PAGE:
Stimulated Emission Depletion (STED) Microscopy is a far-field laser scanning microscopy technique able to provide resolution below the diffraciton limit.  The technique was invented by Stefan Hell1 and pioneered by his Nanobiophotonics research group at the Max-Planck Institute for Biophysical Chemistry at Göttingen in Germany. Their website contains many useful publications and resources for super-resolved microscopy techniques, including STED. 

In the Photonics Group we are working to develop STED microscopes for biological and other applications including the study of the immunological synapse (with Dan Davis' group) and nitrogen vacancy defects in diamond (with the Diamond Trading Company).  Our approach has been to develop versatile implementations of STED and we were the first group to report STED using a femtosecond Ti:Sapphire laser pumped supercontinuum to provide tunable excitation pulses inherently synchronised with the Ti:Sapphire laser radiation being used as the depletion beam2.  In this paper we also reported the first combination of STED microscopy with fluorescence lifetime imaging, observing that the early part of the detected fluorescence sigal was not super-resolved and so using the time-resolved detection to gate the later super-resolved fluorescence signal for our STED images.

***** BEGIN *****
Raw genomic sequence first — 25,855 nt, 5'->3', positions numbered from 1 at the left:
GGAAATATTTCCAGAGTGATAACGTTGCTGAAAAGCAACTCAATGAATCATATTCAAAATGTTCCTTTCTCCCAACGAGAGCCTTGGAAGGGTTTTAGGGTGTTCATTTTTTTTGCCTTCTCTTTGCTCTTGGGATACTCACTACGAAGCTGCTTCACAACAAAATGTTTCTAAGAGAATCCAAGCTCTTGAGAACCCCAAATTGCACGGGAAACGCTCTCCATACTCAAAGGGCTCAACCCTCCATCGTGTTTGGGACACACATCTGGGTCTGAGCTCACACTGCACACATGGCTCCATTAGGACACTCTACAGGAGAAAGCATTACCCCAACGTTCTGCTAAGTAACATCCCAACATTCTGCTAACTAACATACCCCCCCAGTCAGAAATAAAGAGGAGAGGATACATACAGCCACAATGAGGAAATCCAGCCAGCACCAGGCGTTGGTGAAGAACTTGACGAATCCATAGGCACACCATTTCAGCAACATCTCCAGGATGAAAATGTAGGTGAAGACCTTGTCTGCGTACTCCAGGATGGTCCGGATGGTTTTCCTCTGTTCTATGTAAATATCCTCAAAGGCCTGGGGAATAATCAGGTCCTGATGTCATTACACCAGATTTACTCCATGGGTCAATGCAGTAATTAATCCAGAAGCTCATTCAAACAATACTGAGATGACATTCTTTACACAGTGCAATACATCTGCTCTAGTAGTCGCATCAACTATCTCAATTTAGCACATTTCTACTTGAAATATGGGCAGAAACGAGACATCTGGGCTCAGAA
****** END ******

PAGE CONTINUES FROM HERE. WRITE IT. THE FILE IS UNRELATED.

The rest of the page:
STED microscopy set-up

 To generate the required spatial profile ("doughnut" mode) for the depletion beam we employed a programmable spatial light modulator (SLM) with which we were also able to correct for aberrations induced by propgation through the opticl elements of the microscope and the sample. 


Breaking the diffraction resolution limit by stimulated emission: stimulated-emission-depletion fluorescence microscopy, S. W. Hell, and J. Wichmann, Opt. Lett. 19,  (1994) 780-782

2 Stimulated emission depletion microscopy with a supercontinuum source and fluorescence lifetime imaging, E. Auksorius, B. R. Boruah, C. Dunsby, P. M. P. Lanigan, G. Kennedy, M. A. A. Neil and P. M. W. French, Opt Lett 33 (2008) 113-115